In the setting of the Toronto-based investment house, Gardner/Ross, Traders explores the intimate lives and loves, the mystique and monetary machinations of investment bankers whose ... See full summary »
"The Miracle of the Cards" is based on the true story of Marion Shergold and her son, Craig, an eight-year-old English boy who had a brain tumor. Several events convinced Marion that God ... See full summary »
In the 1950's rock and roll becomes very popular around the world. But in Russia, that kind of music is banned. Only, Alexi, a teenager with great musical talent, receives from his travel ... See full summary »
When corruption charges strip him of his job, his family and his pride, former cop Mike Olshansky forges a new identity as a Philadelphia cab driver, patrolling the city as a roving vigilante who works with local police.
After three seasons, CBS canceled the show due to low ratings. See more »
It's an annoying fact of life, but husbands can often see their wives' flaws much more easily than we can see our own. My former husband could certainly see right through me and he'd help me see it to. Usually by striking me with a baseball bat. Then one day, he swung and missed and I stabbed him to death. So, looking at it now, I suppose he didn't know me quite as well as he thought. For example, he didn't know I had that sharp knife. But, here I am talking about myself when we should be ...
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Before CBS became quite successful with the legal drama of Judging Amy, there was a short-lived series called 'Family Law,' starring some of television's better stars (Kathleen Quinlin, Christopher MacDonald, and my favorite, Dixie Carter) as attorneys in a California law firm.
Likewise, the show followed a 1998 show called 'L.A. Doctors,' which seemed to be quite a similar, fast-paced drama, except involving doctors (and that's pretty much what any drama is these days if it isn't about cops: lawyers and doctors), which itself was not a bad show, starring Ken Olin and Matt Craven, but it, too being short-lived.
'Family Law' was both a funny drama and also addressed some pretty good policy issues, including unique legal issues. For example, there was one episode where Dixie Carter's character, Randi King, takes a case that she is sure is going to get thrown out of court--I think it had to do with social responsibility of bartenders or something--but the judge actually agrees to take the case, and it becomes this hilarious legal issue (not that the issue of drunks and the responsibility of bartenders is any laughing matter). Christopher MacDonald (as Rex Weller), too, was the witty cynic who seemed to enjoy screening cases based on the pay-off, was another element of comedy relief, whereas Kathleen Quinlin's character, Lynn Holt, and her usual partner often took the policy issues that dealt with all sorts of family law issues such as child abuse, divorce, etc. and in a way that often hit home for Lynn Holt, as (like Judging Amy's lead character, Amy Gray), her cases often paralelled with situations in her life as the single mother of two young children.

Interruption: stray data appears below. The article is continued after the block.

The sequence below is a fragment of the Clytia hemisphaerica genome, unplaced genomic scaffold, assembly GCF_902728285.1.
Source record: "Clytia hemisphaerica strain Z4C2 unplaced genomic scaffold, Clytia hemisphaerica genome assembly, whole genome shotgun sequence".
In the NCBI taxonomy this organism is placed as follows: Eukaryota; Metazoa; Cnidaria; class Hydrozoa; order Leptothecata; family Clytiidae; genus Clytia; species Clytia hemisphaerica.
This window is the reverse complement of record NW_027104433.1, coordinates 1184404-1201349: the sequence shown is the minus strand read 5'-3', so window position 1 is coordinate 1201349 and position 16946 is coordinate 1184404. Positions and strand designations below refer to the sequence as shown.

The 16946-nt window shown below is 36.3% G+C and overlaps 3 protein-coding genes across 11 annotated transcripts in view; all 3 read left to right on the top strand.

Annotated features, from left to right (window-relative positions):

The show was pretty funny (mostly because of Christopher MacDonald and Dixie Carter-->who came in the show less and less over the years), and you got a pretty good mix of about three cases going on in each episode.
Then, everything changed and Tony Danza, an terribly eager idealist (and not too much realist) "fighting for the little guy" type of attorney, Joe Selano, was added to the cast for the remaining two years. The format of the show changed as well, and I suppose it was all because of the network scrambling to do what they could to boost ratings (instead of working with writers or other things, they went the easy route--a new look). Suddenly, the law firm changed. One of the main female characters left the show and much of her screentime then shifted to Tony Danza, who's character was sometimes very irritating. Dixie Carter all but disappeared entirely, and even Christopher MacDonald made rare appearances. By then, each episode seemed to only manifest importance on one case, one particular set of events that would amass the whole show.
They did this too, with an old CBS show, Early Edition in which the episode used to hinge on three or more stories and no real main plot (usually just a collage of subplots, but interesting ones nonetheless), until it became entirely focused on one plot in each episode. If the plot wasn't interesting, or was weak, then so was the episode. That show didn't last long either.
This is unfortunate considering the potential of the cast as well as the issues at hand that were offered in the first half of the seasons on air (the show ran till 2002). It was actually a pretty funny show, but once they reformated everything, it was all downhill from there. It may be lost to obscurity forever, but if you do every catch the reruns, I highly recommend the pre-Danza shows. They were funny and thought-provoking.
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